Until fourth-round rookie cornerback L’Jarius Sneed broke his collarbone in the Kansas City Chiefs’ Week 3 victory against the Baltimore Ravens, he looked like the steal of the draft. Forced into an unexpected starting role because fellow cornerback Bashaud Breeland was serving an NFL suspension through Week 4, Sneed picked up 11 tackles, three passes defensed and a pair of interceptions; his injury actually occurred while trying for a third.
Sneed missed a total of six games before returning for the Week 11 victory against the Las Vegas Raiders. In his absence — and also with Charvarius Ward’s injury in Week 1 — second-year nickel cornerback Rashad Fenton had to assume a starting role until Breeland’s return. All of this is clearly visible in their respective snap counts through the first part of the season.
But when Sneed returned to the lineup, the Chiefs were back to full strength on the outside. Despite the fact that Fenton had done well as an outside corner, the Chiefs decided to move Sneed into Fenton’s nickel corner position when he returned from injury.
“Mental capacity is really important,” said defensive coordinator Steve Spagnuolo of Sneed’s move to the inside. “The guy that goes inside and plays nickel has to be somewhat cerebral. We do a bunch of different things: [the nickel corner] plays zone, he plays man [and] he goes back and plays the half with the way we rotate people. And the one thing about L.J. is that he’s got ‘football get-it.’ I mean, he understands football.”
But when Spagnuolo spoke to the media on Thursday, he made a point of mentioning that the move wasn’t just about which player is better suited for the nickel job.
“Listen, Rashad Fenton was doing a good job in there, too. We just felt like L’Jarius could do some things that we needed,” explained Spagnuolo. “It freed up Tyrann Mathieu from having to be [in] that nickel spot. You know, all those times we were moving Tyrann around, it was really a credit to him that he could play all those positions, mentally. Now, I think he can settle in at a couple of spots, we still move him around — and I think that makes us all better.”
Through the first nine games of the season, Mathieu was being used all over the field — but relatively rarely at his own free safety position. Since Week 11, however — when Sneed returned to become the primary nickel corner — Mathieu has largely been able to return to his normal role: being a free safety who is the hunter of the Chiefs’ defense. That was immediately reflected in his production.
Through the first nine games of the season, Mathieu had one interception. In the last three games, he’s had three — and against the Denver Broncos on Sunday, his two interceptions were crucial, game-altering plays. The week before, Mathieu’s safety blitz opened the way for Breeland’s interception of a third-quarter Tom Brady pass that played a significant role (along with his own third-quarter pick) in the team’s 27-24 win over the Tampa Bay Buccaneers.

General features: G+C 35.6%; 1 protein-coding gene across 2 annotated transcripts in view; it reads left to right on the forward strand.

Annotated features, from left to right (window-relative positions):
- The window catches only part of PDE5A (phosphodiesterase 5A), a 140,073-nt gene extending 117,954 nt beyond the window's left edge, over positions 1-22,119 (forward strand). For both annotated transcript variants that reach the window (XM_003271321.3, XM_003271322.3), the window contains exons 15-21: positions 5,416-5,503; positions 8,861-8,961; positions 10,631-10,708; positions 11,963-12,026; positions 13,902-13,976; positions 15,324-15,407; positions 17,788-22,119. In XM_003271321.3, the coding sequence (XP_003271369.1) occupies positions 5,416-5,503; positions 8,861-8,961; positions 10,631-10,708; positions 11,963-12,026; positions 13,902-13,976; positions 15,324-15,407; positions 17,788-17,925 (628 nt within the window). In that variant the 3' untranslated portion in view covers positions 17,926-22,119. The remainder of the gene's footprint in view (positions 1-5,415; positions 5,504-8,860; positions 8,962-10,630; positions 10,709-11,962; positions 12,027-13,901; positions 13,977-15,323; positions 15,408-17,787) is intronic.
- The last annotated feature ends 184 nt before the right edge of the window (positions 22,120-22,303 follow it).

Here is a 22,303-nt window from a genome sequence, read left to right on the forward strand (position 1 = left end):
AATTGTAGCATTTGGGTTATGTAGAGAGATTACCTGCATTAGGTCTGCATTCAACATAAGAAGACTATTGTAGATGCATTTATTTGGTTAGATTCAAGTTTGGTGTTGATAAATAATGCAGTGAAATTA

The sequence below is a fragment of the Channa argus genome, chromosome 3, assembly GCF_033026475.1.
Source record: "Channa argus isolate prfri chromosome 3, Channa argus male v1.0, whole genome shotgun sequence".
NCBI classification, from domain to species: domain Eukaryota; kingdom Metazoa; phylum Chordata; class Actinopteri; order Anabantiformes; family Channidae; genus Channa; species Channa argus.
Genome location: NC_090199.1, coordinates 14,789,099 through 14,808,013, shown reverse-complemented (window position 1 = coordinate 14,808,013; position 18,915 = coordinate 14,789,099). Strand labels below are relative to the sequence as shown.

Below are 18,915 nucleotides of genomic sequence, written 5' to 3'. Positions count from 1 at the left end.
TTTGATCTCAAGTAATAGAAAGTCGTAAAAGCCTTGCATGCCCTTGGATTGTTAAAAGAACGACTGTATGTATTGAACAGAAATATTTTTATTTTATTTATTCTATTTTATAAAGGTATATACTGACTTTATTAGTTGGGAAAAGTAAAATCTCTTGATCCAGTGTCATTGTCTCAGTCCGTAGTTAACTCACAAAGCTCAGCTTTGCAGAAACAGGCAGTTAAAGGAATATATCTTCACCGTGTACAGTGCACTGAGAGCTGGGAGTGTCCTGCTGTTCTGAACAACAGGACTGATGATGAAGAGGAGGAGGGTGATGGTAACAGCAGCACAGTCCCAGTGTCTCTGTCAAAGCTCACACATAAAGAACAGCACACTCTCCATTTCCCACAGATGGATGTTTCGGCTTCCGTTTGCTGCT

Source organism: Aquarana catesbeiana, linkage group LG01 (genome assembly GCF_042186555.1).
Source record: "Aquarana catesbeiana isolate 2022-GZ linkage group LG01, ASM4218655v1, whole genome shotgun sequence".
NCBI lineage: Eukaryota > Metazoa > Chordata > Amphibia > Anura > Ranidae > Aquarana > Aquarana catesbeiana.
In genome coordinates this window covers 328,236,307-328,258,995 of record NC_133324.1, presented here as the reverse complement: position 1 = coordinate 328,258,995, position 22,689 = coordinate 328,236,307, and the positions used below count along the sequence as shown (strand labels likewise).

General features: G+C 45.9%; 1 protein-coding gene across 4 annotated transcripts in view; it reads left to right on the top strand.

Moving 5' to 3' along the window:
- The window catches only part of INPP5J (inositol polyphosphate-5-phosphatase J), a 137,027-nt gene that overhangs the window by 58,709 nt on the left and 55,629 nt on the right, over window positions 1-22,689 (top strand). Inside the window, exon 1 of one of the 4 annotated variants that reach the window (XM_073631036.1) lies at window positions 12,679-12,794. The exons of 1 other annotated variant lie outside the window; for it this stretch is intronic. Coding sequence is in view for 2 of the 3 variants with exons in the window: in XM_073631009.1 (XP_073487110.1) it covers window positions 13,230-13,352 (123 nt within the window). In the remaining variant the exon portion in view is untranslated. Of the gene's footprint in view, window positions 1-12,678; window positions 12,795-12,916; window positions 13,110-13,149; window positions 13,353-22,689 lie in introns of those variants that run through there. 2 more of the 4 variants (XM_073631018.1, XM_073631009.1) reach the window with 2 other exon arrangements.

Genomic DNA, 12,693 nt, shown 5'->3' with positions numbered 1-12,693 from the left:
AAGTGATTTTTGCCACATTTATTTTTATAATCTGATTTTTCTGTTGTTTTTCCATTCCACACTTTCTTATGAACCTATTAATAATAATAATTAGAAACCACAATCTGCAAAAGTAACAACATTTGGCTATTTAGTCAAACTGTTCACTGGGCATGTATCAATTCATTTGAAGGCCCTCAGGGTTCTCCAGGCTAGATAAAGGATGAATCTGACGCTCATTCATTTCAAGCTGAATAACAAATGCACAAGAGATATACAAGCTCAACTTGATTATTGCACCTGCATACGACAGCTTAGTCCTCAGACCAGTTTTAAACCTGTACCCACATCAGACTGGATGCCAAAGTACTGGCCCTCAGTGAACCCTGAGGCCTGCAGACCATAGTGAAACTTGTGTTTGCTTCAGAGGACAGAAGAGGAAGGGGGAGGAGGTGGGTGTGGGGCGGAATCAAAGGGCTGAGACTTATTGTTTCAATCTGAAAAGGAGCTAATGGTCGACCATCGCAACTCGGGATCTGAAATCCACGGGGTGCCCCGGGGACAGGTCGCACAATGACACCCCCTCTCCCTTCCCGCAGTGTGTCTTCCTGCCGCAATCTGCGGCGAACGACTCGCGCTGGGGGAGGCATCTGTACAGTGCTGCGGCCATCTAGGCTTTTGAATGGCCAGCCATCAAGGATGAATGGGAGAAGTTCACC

Spagnuolo also said that part of the reason why Fenton was been largely (but not entirely) moved out of his previous role as a nickel corner is that he is currently useful on special teams. And that’s all right with Fenton.
“I’m a defensive back — wherever coach Spagnuolo wants me to play,” said Fenton in October. “I could play safety. I could play nickelback. I could play corner. Wherever my number needs to be called, I’m going to be ready to go.”
“I think we’re a very adjustable team,” said Sneed after his return from injury. “Wherever they throw us [in] at, I think we can adjust at it, put our heads down and go to work at it.”
Early in the season — when the Chiefs were shorthanded in the secondary — both Fenton and Sneed were outside. Now — as the unit is more back to full strength — Fenton’s emphasis is on special teams, while Sneed is inside. And Mathieu is back to doing what he does best: making big plays.
“I’ve never been one of those players to tell the coach what I want to do,” Mathieu said after the Tampa Bay game. “I always do what my coaches ask me to do. But obviously, blitzing is something that I love to do. If I could blitz on the first play of every game, I think I could get into a much quicker rhythm defensively. But I’m not the play-caller. I just believe in my coaches; I believe what they see. And I think that’s really the position you have to take as a player. You have to trust that your coaches are seeing the right things.”
As the season progresses, the Chiefs continue to use their available players in the way that gives them the best results.
“Listen, what we try to do as a staff is obviously get the best 11 out there we can in situational football,” Spagnuolo said on Thursday. “And then, try to get guys and using their talents that they have in where we put them — and we’d like to be able to continue to do that. At some point. it would be nice to get them all out there at one time. We’re not probably at that point yet, but we can find our way there because those guys are doing a real good job.”